This fellow is Jimmy Cole, from another family we made friends with while camping.  Jimmy and his parents lived in Oakland, Maine – and I believe we met them while camping in Maine somewhere (maybe the Katahdin area?).  We visited their home a few times, and I remember going on Jimmy's paper route with him – quite a novelty for this farm kid! :)  This photo is undated, and it was taken in our home's living room.  I don't remember them visiting us, but obviously they did!  It's a mystery to me why Jimmy has a paper headdress on, and is holding a stuffed animal with another one.  I remember thinking that his parents were old – I'm not sure whether that's actually true.  I know my parents heard from Jimmy once in a while, and that he'd gotten in trouble with the law a few times.  Don't know anything else.

This photo is dated by the lab as February 1961, when I'd have been 8 years old.  That's me in the foreground, and I think that's my cousin Jonathan in the background.  I've no idea where the photo was taken – nothing in it looks familiar at all.  There are no notes on the photo.  Maybe my siblings will recognize it.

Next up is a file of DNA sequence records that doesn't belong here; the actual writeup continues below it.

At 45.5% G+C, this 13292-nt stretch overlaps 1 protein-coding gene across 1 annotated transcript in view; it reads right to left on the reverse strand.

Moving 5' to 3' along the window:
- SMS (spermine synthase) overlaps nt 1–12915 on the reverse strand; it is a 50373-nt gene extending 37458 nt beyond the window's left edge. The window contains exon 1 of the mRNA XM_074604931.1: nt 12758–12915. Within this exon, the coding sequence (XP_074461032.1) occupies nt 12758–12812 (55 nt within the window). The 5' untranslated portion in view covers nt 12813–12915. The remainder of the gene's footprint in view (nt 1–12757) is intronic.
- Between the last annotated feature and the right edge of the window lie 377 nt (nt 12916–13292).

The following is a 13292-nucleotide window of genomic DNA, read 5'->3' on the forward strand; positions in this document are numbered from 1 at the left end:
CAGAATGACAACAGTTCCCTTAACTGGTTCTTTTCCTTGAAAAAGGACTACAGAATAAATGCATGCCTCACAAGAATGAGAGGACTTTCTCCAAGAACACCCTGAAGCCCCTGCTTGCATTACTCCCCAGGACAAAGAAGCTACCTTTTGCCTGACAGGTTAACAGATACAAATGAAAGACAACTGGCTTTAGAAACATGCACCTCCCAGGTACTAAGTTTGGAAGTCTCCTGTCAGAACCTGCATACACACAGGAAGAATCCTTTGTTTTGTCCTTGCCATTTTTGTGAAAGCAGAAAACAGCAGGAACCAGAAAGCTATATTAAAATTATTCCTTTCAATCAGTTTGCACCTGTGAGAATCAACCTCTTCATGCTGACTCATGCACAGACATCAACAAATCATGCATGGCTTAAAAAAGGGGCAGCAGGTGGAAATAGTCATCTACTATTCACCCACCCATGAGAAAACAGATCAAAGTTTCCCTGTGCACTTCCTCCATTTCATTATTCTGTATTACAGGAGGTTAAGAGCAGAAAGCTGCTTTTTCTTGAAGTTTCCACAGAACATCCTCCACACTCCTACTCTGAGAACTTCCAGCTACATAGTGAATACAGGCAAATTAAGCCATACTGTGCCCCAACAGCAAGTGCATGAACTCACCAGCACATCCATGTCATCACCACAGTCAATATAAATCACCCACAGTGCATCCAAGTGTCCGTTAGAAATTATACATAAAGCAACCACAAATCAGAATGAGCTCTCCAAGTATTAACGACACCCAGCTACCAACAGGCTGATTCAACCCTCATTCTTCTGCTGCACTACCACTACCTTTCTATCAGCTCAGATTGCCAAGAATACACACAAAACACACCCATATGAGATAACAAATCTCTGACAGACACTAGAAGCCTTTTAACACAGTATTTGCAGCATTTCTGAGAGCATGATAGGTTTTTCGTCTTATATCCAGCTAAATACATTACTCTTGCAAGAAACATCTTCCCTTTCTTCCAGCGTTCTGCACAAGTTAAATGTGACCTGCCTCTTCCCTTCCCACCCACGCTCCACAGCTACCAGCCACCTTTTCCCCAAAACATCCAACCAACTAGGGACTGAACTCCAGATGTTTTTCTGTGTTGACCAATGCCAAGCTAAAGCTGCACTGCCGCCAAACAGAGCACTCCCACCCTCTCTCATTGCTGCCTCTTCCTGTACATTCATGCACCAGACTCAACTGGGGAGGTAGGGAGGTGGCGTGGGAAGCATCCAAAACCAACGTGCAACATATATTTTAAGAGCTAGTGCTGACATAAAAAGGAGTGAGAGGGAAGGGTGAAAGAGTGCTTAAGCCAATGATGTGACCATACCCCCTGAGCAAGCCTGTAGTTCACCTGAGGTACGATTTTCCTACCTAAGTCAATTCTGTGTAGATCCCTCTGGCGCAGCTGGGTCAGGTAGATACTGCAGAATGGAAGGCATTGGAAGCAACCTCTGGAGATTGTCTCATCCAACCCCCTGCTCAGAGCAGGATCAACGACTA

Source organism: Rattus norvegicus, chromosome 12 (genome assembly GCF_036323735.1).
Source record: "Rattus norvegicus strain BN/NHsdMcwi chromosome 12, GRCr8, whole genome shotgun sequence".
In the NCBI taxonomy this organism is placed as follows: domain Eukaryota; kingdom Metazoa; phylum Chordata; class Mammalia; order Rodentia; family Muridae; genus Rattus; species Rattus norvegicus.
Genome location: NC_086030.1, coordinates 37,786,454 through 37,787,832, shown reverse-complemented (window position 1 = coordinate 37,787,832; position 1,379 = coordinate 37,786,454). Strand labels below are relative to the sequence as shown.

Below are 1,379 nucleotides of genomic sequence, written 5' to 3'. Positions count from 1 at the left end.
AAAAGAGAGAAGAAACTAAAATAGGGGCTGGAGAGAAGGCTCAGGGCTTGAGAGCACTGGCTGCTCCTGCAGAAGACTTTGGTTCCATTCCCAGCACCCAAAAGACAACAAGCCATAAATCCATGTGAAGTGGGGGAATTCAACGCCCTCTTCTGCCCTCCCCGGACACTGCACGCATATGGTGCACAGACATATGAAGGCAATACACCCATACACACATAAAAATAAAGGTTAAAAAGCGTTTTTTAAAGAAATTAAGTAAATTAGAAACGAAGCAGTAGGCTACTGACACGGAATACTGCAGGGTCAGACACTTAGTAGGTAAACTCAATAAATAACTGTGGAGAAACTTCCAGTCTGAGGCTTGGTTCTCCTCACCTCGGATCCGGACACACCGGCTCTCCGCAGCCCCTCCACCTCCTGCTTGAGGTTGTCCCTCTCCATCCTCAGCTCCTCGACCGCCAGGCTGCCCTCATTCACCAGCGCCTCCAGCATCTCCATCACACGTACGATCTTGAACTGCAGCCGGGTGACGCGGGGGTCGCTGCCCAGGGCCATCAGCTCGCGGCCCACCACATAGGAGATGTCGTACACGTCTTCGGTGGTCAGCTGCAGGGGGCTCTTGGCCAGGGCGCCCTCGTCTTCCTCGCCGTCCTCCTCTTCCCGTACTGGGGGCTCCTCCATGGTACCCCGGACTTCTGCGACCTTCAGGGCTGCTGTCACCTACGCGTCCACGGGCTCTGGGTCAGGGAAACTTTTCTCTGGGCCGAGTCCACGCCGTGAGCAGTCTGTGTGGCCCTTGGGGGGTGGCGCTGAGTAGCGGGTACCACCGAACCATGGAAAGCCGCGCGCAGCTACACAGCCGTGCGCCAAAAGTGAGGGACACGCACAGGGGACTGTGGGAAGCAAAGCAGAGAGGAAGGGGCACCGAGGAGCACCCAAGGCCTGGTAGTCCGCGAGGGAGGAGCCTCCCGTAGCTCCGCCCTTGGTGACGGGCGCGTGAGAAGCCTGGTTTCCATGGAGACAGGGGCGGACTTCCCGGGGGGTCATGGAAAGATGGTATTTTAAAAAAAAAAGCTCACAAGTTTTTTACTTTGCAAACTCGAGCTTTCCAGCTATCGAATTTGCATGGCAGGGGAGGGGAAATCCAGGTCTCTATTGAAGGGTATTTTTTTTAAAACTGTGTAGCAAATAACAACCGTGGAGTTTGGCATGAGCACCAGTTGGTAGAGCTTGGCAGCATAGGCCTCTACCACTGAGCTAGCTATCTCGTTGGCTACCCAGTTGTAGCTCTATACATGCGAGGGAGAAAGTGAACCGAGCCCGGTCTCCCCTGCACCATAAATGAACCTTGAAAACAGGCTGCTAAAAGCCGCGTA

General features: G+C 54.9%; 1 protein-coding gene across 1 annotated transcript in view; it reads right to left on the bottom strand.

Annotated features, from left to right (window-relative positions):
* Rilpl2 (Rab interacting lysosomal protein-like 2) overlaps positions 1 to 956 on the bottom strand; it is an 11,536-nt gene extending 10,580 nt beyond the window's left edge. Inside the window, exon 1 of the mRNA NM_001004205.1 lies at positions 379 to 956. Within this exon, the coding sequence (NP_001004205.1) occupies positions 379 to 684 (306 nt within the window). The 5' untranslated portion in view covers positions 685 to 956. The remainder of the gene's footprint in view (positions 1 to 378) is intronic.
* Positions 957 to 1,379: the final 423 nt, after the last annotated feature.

I didn't have any idea who these people were until I saw my mom's note on the back: “Picnic Jimmy Gurlick on right man who built our house kitchen and bathroom cabinets”.  The lab dated the photo as June 1955.  I believe that's me sitting next to the dark-haired girl (whom I don't recognize), and Scott in the high chair (which I remember).  It looks like we're in our yard, on the northwest corner of our house.  I don't remember that picnic table at all, but it looks like the sort of thing my dad might have built, farmer-style.  Jimmy did a beautiful job on our house and cabinets.

This photo is undated and unlabeled.  My brother Scott (at right) and I (in the inner tube) are swimming in a place I don't recognize at all.  It looks like a sand beach with scrub pines in the background, so I'm going to take a wild guess and say it's Oswego Lake in the New Jersey pine barrens.  I'll guess (from our ages) that the date is summer of 1955 or 1956.

And finally a small collection of Overs.  The first photo is dated (by the lab) as August 1952, the month before I was born.  In my mom's handwriting, the people are identified as Dannie and Joyce Over, cousins of mine, the children of my mom's sister Betty and her husband bill.  The second photo isn't dated, but in my mom's handwriting: “Mike Over Betty’s son”.  I don't have any specific memories of any of these Overs...


More memories...

More memories ... from my mom's photo collection...